Being profitable is essential to run a business. Any business. It's a fact. Profitability is simply a measurement of a business's expenses compared to income and how that continues over time. If you don't have enough income to cover your expenses, you don't have a business (or not one that will be sustainable for long). Yes, you may be in a start-up phase, but you still need a plan for how to make money. What you choose to DO with your profits depends on the type and purpose of the business.
Doing good through your business (also known as being socially responsible) is a choice Small Business Owners make when they create or as they manage their business.
Being profitable and choosing to do good are two different aspects of a business.
Yes, they can be connected based on your business type (which I'll discuss below), but being profitable and doing good are NOT mutually exclusive.
And yet, I occasionally hear people say that “a business can't be profitable and do good.”
The first time I heard this, I was astonished. That thought, or limiting belief, never crossed my mind.
Because I don't have either of the two most common causes of this myth – 1) negative money mindsets or 2) misconceptions about business structures.
However, many new or aspiring Small Business Owners think this way, and they let this myth hold them back from doing good.
If you wonder if this myth is holding you back, ask yourself, “Can my business be wildly profitable and make the world a better place?” The use of the term “widely” is intentional there to test your reaction.
- If you flinch or cringe in reaction to that question, you likely have a negative money mindset.
- If you don't flinch but immediately start questioning how to set up your business to make this possible, you likely have misconceptions about business structures. You may even go so far as to immediately think, “but I really don't want to run a nonprofit.”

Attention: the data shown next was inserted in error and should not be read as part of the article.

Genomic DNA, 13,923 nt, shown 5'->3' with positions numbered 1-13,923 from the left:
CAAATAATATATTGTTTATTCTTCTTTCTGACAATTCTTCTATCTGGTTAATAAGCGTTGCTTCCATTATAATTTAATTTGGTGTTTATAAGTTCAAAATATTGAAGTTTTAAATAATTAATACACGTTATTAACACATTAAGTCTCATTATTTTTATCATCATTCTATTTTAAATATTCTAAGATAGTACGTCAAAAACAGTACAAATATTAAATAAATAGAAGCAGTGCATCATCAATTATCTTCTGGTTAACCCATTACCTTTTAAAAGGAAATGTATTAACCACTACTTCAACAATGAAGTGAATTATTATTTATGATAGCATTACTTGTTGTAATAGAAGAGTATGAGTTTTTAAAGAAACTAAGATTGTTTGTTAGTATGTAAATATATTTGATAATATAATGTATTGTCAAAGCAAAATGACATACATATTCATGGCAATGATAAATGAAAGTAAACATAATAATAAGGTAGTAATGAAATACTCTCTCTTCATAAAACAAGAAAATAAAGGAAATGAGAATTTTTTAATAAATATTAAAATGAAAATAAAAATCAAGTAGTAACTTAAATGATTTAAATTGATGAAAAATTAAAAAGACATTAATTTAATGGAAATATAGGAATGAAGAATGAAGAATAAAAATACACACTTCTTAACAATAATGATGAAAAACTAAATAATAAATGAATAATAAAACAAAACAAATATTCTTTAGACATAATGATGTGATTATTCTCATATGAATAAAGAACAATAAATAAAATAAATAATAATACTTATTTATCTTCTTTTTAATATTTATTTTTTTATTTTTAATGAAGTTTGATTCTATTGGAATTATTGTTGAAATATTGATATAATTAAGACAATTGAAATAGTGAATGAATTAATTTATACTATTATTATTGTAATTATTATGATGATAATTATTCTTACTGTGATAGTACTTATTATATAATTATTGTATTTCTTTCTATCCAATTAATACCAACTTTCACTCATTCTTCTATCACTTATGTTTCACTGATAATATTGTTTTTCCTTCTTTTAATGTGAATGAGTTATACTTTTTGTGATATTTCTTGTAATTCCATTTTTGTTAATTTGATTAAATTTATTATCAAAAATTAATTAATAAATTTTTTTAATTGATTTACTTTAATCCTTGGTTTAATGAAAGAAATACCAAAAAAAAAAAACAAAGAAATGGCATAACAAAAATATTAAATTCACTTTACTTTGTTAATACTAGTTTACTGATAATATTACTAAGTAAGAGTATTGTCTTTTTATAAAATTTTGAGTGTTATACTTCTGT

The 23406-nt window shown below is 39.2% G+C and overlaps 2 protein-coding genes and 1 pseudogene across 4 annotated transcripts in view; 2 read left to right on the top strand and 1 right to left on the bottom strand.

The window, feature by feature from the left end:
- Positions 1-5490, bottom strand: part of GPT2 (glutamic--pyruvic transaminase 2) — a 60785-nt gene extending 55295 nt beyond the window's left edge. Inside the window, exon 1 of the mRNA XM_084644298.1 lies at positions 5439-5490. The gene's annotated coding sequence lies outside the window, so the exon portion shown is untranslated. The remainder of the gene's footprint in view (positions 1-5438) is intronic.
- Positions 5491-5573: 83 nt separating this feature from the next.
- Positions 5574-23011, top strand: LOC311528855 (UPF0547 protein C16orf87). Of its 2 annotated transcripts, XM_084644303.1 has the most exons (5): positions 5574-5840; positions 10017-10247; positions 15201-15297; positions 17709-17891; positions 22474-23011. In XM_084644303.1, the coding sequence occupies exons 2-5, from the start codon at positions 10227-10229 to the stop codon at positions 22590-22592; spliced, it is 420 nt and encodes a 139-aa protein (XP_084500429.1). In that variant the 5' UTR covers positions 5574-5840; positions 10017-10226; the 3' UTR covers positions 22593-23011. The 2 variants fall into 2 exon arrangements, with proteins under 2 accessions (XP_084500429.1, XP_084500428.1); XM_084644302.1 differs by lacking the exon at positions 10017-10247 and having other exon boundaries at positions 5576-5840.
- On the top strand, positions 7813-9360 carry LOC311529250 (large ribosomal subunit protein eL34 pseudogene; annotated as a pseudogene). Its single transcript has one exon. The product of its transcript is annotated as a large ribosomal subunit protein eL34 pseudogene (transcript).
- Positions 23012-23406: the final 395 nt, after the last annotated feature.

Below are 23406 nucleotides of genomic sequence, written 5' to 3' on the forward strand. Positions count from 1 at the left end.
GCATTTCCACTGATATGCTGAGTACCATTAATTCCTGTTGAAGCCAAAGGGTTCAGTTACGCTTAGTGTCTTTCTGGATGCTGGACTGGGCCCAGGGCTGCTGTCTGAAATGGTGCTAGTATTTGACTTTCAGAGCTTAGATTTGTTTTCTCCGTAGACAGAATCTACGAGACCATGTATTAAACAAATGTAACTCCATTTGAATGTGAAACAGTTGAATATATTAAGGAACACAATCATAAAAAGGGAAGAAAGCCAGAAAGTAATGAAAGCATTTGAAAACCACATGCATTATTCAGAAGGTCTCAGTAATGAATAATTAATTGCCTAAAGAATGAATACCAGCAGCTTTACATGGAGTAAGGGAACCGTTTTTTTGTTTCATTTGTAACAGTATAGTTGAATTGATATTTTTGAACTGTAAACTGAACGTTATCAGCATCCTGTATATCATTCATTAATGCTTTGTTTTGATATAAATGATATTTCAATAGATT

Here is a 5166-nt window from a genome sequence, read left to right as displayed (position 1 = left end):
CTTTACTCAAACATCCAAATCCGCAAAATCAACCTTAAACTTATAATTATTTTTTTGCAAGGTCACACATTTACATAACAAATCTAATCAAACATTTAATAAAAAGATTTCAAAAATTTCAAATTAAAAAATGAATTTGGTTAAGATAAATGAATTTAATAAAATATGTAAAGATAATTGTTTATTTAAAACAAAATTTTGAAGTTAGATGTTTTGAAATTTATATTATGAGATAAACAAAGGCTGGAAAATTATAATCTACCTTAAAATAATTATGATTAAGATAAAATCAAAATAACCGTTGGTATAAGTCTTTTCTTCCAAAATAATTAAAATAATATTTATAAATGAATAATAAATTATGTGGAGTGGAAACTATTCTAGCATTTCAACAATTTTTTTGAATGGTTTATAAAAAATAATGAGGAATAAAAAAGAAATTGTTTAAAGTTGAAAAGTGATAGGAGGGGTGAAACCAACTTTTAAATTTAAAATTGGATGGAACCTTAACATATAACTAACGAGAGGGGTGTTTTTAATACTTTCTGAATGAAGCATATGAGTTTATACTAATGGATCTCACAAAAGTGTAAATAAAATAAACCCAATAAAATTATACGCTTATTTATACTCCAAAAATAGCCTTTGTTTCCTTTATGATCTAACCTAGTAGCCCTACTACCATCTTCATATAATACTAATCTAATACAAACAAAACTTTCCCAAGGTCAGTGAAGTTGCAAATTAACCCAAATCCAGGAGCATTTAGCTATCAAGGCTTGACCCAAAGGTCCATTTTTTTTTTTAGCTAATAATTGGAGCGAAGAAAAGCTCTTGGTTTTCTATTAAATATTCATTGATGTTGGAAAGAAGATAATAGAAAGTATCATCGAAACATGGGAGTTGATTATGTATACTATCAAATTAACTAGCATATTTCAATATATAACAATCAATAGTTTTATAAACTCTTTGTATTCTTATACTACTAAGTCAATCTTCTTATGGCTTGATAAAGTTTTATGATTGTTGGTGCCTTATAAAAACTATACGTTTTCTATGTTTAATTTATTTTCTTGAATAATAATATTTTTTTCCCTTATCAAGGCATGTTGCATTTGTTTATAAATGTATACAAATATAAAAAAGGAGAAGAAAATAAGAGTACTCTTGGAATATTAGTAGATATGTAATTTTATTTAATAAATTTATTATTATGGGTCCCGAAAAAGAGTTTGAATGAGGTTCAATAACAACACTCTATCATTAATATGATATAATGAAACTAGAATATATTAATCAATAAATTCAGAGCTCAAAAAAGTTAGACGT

Let's dig into each of these causes.
Negative Money Mindsets
As defined by The Motley Fool, a money mindset is a “manifestation of your attitudes and beliefs about money” that are formed by your experiences and the influencers in your life. Money mindsets affect how you think and feel about money, how you spend or save money, how you handle debt, and more. They can be both positive or negative, and you likely have more than one.
If you flinched when I asked you the question about being wildly successful and doing good, you most likely have something from your past that has conditioned you to believe that making money is evil, that nothing good comes from money, that all businesses are corrupt, that capitalism is bad, and so many more possibilities. I used “wildly” in the question as some people don't realize they have a money mindset until you suggest more than average money.
A strong negative money mindset about doing good is rare among Small Business Owners who already have successful businesses. However, they may have smaller ones that are preventing them from growing their businesses more.
However, negative money mindsets about doing good are more common among new Entrepreneurs or Small Business Owners.
How can you overcome this? You'll need to dig into your past, uncover the source of your money mindsets and figure out how to eliminate them. The mindsets may be so strong that you need to work with a coach to help overcome them.
Here are a few articles that may help:
- How to Shift Your Money Mindset in 5 Easy Steps (moneymentors.ca)
- Three Common Money Mindset Blocks And How To Overcome Them (forbes.com)
- Positive Money Mindset: 15 Tips to Transform Your Money Mindset from Negative to Positive (moneytamer.com)
If you need to work through a negative money mindset, don't let your limiting beliefs hold you back. Your business CAN be profitable and do social good. Believe me, until you can believe it yourself.
Misconceptions About Business Structures
Historically there was a pretty clear dividing line between businesses that wanted to do social good: “For-profit corporations sought profit for shareholders while nonprofits sought to alleviate societal problems” (stroudlaw.com).
However, that has changed significantly in the last few decades. And honestly, it can be VERY confusing.